U.S., China agree on draft presidential statement condemning rocket launch: report
President Lee Myung-bak urged North Korea to drop its pursuit of missiles and nuclear weapons, and open up to the outside world, saying Monday that ending its bad behavior would guarantee a better future for the impoverished communist nation.
The appeal came days after North Korea launched a long-range rocket Friday. Though the rocket exploded soon after takeoff, the launch drew international condemnation as it violated a U.N. Security Council resolution.
The resolution bans Pyongyang from using ballistic missile technology that could be capable of carrying nuclear weapons. North Korea has conducted nuclear tests twice in the past and claims to be a nuclear weapons state.
“North Korea may think it can threaten the world and promote internal unity with nuclear weapons and missiles, but this is putting itself in greater danger,” Lee said in his biweekly radio address.
“We clearly see from history that the former Soviet Union collapsed while engaging in an arms race to maintain its internal system.”
Friday’s rocket launch is estimated to have cost Pyongyang about $850 million. The money could have bought about 2.5 million tons of corn, enough to make up for food shortages in the country for six years, Lee said.
“The purpose of a country’s existence is to make people live happily and comfortably,” he said.
Lee stressed that the only way for North Korea to survive is to give up its nuclear weapons programs and cooperate with the international community through reform and openness, urging the regime to follow in the footsteps of countries such as China, Vietnam and Myanmar.
“There is no need for North Korea to fear change. No one is trying to threaten or change North Korea by force or coercion,” Lee said. “If North Korea changes itself, not only we, but also the international community, will together cooperate with North Korea.”
Also Monday, the leader of the ruling Saenuri Party, Park Geun-hye, called for a parliamentary resolution condemning the rocket launch, urging the North to refrain from additional provocations and to start anew as a responsible member of the international community.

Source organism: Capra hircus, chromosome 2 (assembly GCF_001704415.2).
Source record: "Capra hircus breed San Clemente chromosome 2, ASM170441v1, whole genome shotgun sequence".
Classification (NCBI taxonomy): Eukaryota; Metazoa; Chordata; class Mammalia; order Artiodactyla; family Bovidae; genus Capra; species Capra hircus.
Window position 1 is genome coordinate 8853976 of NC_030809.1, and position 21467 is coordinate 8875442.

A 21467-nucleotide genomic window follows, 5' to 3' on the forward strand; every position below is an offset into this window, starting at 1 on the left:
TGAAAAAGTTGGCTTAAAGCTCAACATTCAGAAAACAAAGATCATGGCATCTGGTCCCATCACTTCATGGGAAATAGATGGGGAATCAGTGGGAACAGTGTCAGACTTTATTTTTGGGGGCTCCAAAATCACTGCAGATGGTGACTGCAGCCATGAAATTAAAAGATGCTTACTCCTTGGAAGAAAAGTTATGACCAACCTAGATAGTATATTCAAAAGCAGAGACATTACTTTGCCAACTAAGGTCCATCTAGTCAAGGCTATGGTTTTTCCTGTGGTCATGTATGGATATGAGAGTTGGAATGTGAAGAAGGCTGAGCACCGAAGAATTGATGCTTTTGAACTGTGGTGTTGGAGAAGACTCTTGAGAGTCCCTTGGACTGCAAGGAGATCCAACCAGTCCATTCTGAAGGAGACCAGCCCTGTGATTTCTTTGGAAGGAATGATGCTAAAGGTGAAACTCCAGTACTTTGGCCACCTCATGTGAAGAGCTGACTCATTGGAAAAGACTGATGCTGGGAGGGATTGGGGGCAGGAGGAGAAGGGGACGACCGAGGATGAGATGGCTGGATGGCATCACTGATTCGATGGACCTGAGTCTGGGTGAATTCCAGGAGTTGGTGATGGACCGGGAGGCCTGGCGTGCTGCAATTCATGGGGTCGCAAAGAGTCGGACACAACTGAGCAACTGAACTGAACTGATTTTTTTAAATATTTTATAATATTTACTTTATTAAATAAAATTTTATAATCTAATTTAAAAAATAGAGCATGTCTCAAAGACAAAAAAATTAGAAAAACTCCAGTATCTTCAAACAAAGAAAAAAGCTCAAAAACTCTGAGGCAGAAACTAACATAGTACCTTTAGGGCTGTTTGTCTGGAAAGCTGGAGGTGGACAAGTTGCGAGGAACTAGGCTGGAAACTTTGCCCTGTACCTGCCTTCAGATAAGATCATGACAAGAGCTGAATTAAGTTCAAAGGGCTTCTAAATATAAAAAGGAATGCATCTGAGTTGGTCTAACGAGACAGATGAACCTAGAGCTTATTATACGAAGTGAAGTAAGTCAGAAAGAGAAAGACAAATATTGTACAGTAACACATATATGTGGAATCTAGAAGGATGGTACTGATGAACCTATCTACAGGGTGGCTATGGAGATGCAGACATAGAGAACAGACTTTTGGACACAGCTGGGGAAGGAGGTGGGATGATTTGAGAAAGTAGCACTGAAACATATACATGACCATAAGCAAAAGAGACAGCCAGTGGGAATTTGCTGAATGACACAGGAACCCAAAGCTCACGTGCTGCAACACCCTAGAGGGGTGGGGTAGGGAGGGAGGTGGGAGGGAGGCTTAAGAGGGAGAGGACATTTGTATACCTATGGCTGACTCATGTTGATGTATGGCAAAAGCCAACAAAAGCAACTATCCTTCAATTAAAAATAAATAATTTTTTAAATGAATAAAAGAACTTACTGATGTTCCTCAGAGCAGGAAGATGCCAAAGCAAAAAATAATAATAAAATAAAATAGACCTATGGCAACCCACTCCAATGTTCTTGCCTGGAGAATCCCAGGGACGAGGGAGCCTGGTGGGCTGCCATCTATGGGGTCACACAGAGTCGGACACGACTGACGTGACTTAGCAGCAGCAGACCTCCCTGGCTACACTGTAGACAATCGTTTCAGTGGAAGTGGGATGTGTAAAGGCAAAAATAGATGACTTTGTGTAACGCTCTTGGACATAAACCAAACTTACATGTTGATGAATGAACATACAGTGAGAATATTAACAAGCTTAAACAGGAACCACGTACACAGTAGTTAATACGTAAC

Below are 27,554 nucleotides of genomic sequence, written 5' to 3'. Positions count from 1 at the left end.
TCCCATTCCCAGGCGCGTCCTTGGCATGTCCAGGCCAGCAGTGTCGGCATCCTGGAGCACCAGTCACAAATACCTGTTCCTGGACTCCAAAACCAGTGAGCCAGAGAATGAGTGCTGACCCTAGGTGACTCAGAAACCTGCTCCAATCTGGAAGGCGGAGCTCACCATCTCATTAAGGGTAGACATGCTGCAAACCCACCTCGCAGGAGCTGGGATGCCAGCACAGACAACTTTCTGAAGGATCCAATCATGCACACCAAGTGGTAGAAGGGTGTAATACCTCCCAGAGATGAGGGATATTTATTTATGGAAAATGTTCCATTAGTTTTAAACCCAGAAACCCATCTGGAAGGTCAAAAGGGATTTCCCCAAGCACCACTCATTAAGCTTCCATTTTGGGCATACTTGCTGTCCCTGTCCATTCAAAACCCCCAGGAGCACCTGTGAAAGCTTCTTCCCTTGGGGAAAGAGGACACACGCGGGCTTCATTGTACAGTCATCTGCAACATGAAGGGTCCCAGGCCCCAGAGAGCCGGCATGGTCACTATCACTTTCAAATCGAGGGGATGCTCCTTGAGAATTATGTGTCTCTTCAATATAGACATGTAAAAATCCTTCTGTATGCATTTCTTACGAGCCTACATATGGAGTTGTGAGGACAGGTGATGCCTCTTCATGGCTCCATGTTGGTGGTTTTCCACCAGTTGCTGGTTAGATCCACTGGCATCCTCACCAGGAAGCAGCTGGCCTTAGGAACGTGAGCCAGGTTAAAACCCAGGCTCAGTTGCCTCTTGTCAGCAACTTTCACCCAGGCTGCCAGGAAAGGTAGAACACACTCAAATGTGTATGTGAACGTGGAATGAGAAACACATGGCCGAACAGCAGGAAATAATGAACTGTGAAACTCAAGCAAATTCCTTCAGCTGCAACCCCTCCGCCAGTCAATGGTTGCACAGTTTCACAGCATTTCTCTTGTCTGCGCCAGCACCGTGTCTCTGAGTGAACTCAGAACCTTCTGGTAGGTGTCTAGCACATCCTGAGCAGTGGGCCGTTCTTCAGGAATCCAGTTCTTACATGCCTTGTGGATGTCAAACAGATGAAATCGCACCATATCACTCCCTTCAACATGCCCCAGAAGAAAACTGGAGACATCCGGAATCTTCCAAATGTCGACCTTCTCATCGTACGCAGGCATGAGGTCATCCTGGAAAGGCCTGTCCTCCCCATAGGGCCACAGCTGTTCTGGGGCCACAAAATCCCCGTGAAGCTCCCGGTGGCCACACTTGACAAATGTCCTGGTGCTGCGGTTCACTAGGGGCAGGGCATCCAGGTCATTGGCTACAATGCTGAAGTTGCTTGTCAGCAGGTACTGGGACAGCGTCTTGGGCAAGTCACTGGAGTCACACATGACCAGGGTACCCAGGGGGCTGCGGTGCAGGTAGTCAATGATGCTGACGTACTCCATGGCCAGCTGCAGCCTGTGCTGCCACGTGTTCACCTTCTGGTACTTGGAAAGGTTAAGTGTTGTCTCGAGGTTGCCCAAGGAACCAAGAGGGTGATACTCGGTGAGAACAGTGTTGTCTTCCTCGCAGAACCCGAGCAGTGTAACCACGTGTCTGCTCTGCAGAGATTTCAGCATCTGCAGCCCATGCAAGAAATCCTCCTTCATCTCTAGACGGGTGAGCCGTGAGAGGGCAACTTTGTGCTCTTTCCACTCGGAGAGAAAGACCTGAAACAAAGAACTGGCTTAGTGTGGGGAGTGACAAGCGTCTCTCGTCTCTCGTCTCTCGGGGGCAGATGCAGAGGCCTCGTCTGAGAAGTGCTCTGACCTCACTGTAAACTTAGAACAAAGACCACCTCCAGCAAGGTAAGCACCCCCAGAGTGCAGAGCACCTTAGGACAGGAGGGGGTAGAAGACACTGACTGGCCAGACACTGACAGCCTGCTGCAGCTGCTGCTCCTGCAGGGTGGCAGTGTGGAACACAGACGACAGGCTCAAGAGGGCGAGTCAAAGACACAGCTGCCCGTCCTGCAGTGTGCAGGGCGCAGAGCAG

“It is very important for us to speak with one voice on North Korea issues,” Park told a meeting of party leaders. “If our National Assembly conveys a united voice to North Korea on behalf of our people, it will be very meaningful, and the receiving side will consider it a message from our people.”
Park asked the party’s floor leader to begin negotiations with the opposition party.
A leading potential candidate for December’s presidential election, Park strongly criticized the rocket launch, saying the North is wasting resources that could have been used to feed its hunger-stricken people.
Meanwhile, the United States and China, two permanent members of the U.N. Security Council, agreed on Saturday on a draft presidential statement condemning Friday rocket launch, Kyodo News said Monday.
Quoting Security Council diplomats, the draft “determines the failed launch as a serious violation of Security Council resolutions banning North Korea from undertaking ballistic missile launches,” the news report said. It also said that the draft says the council “strongly condemns” Friday’s launch.
All 15 members of the Security Council will be discussing the draft statement and are likely to adopt it early this week, the report said.
From news reports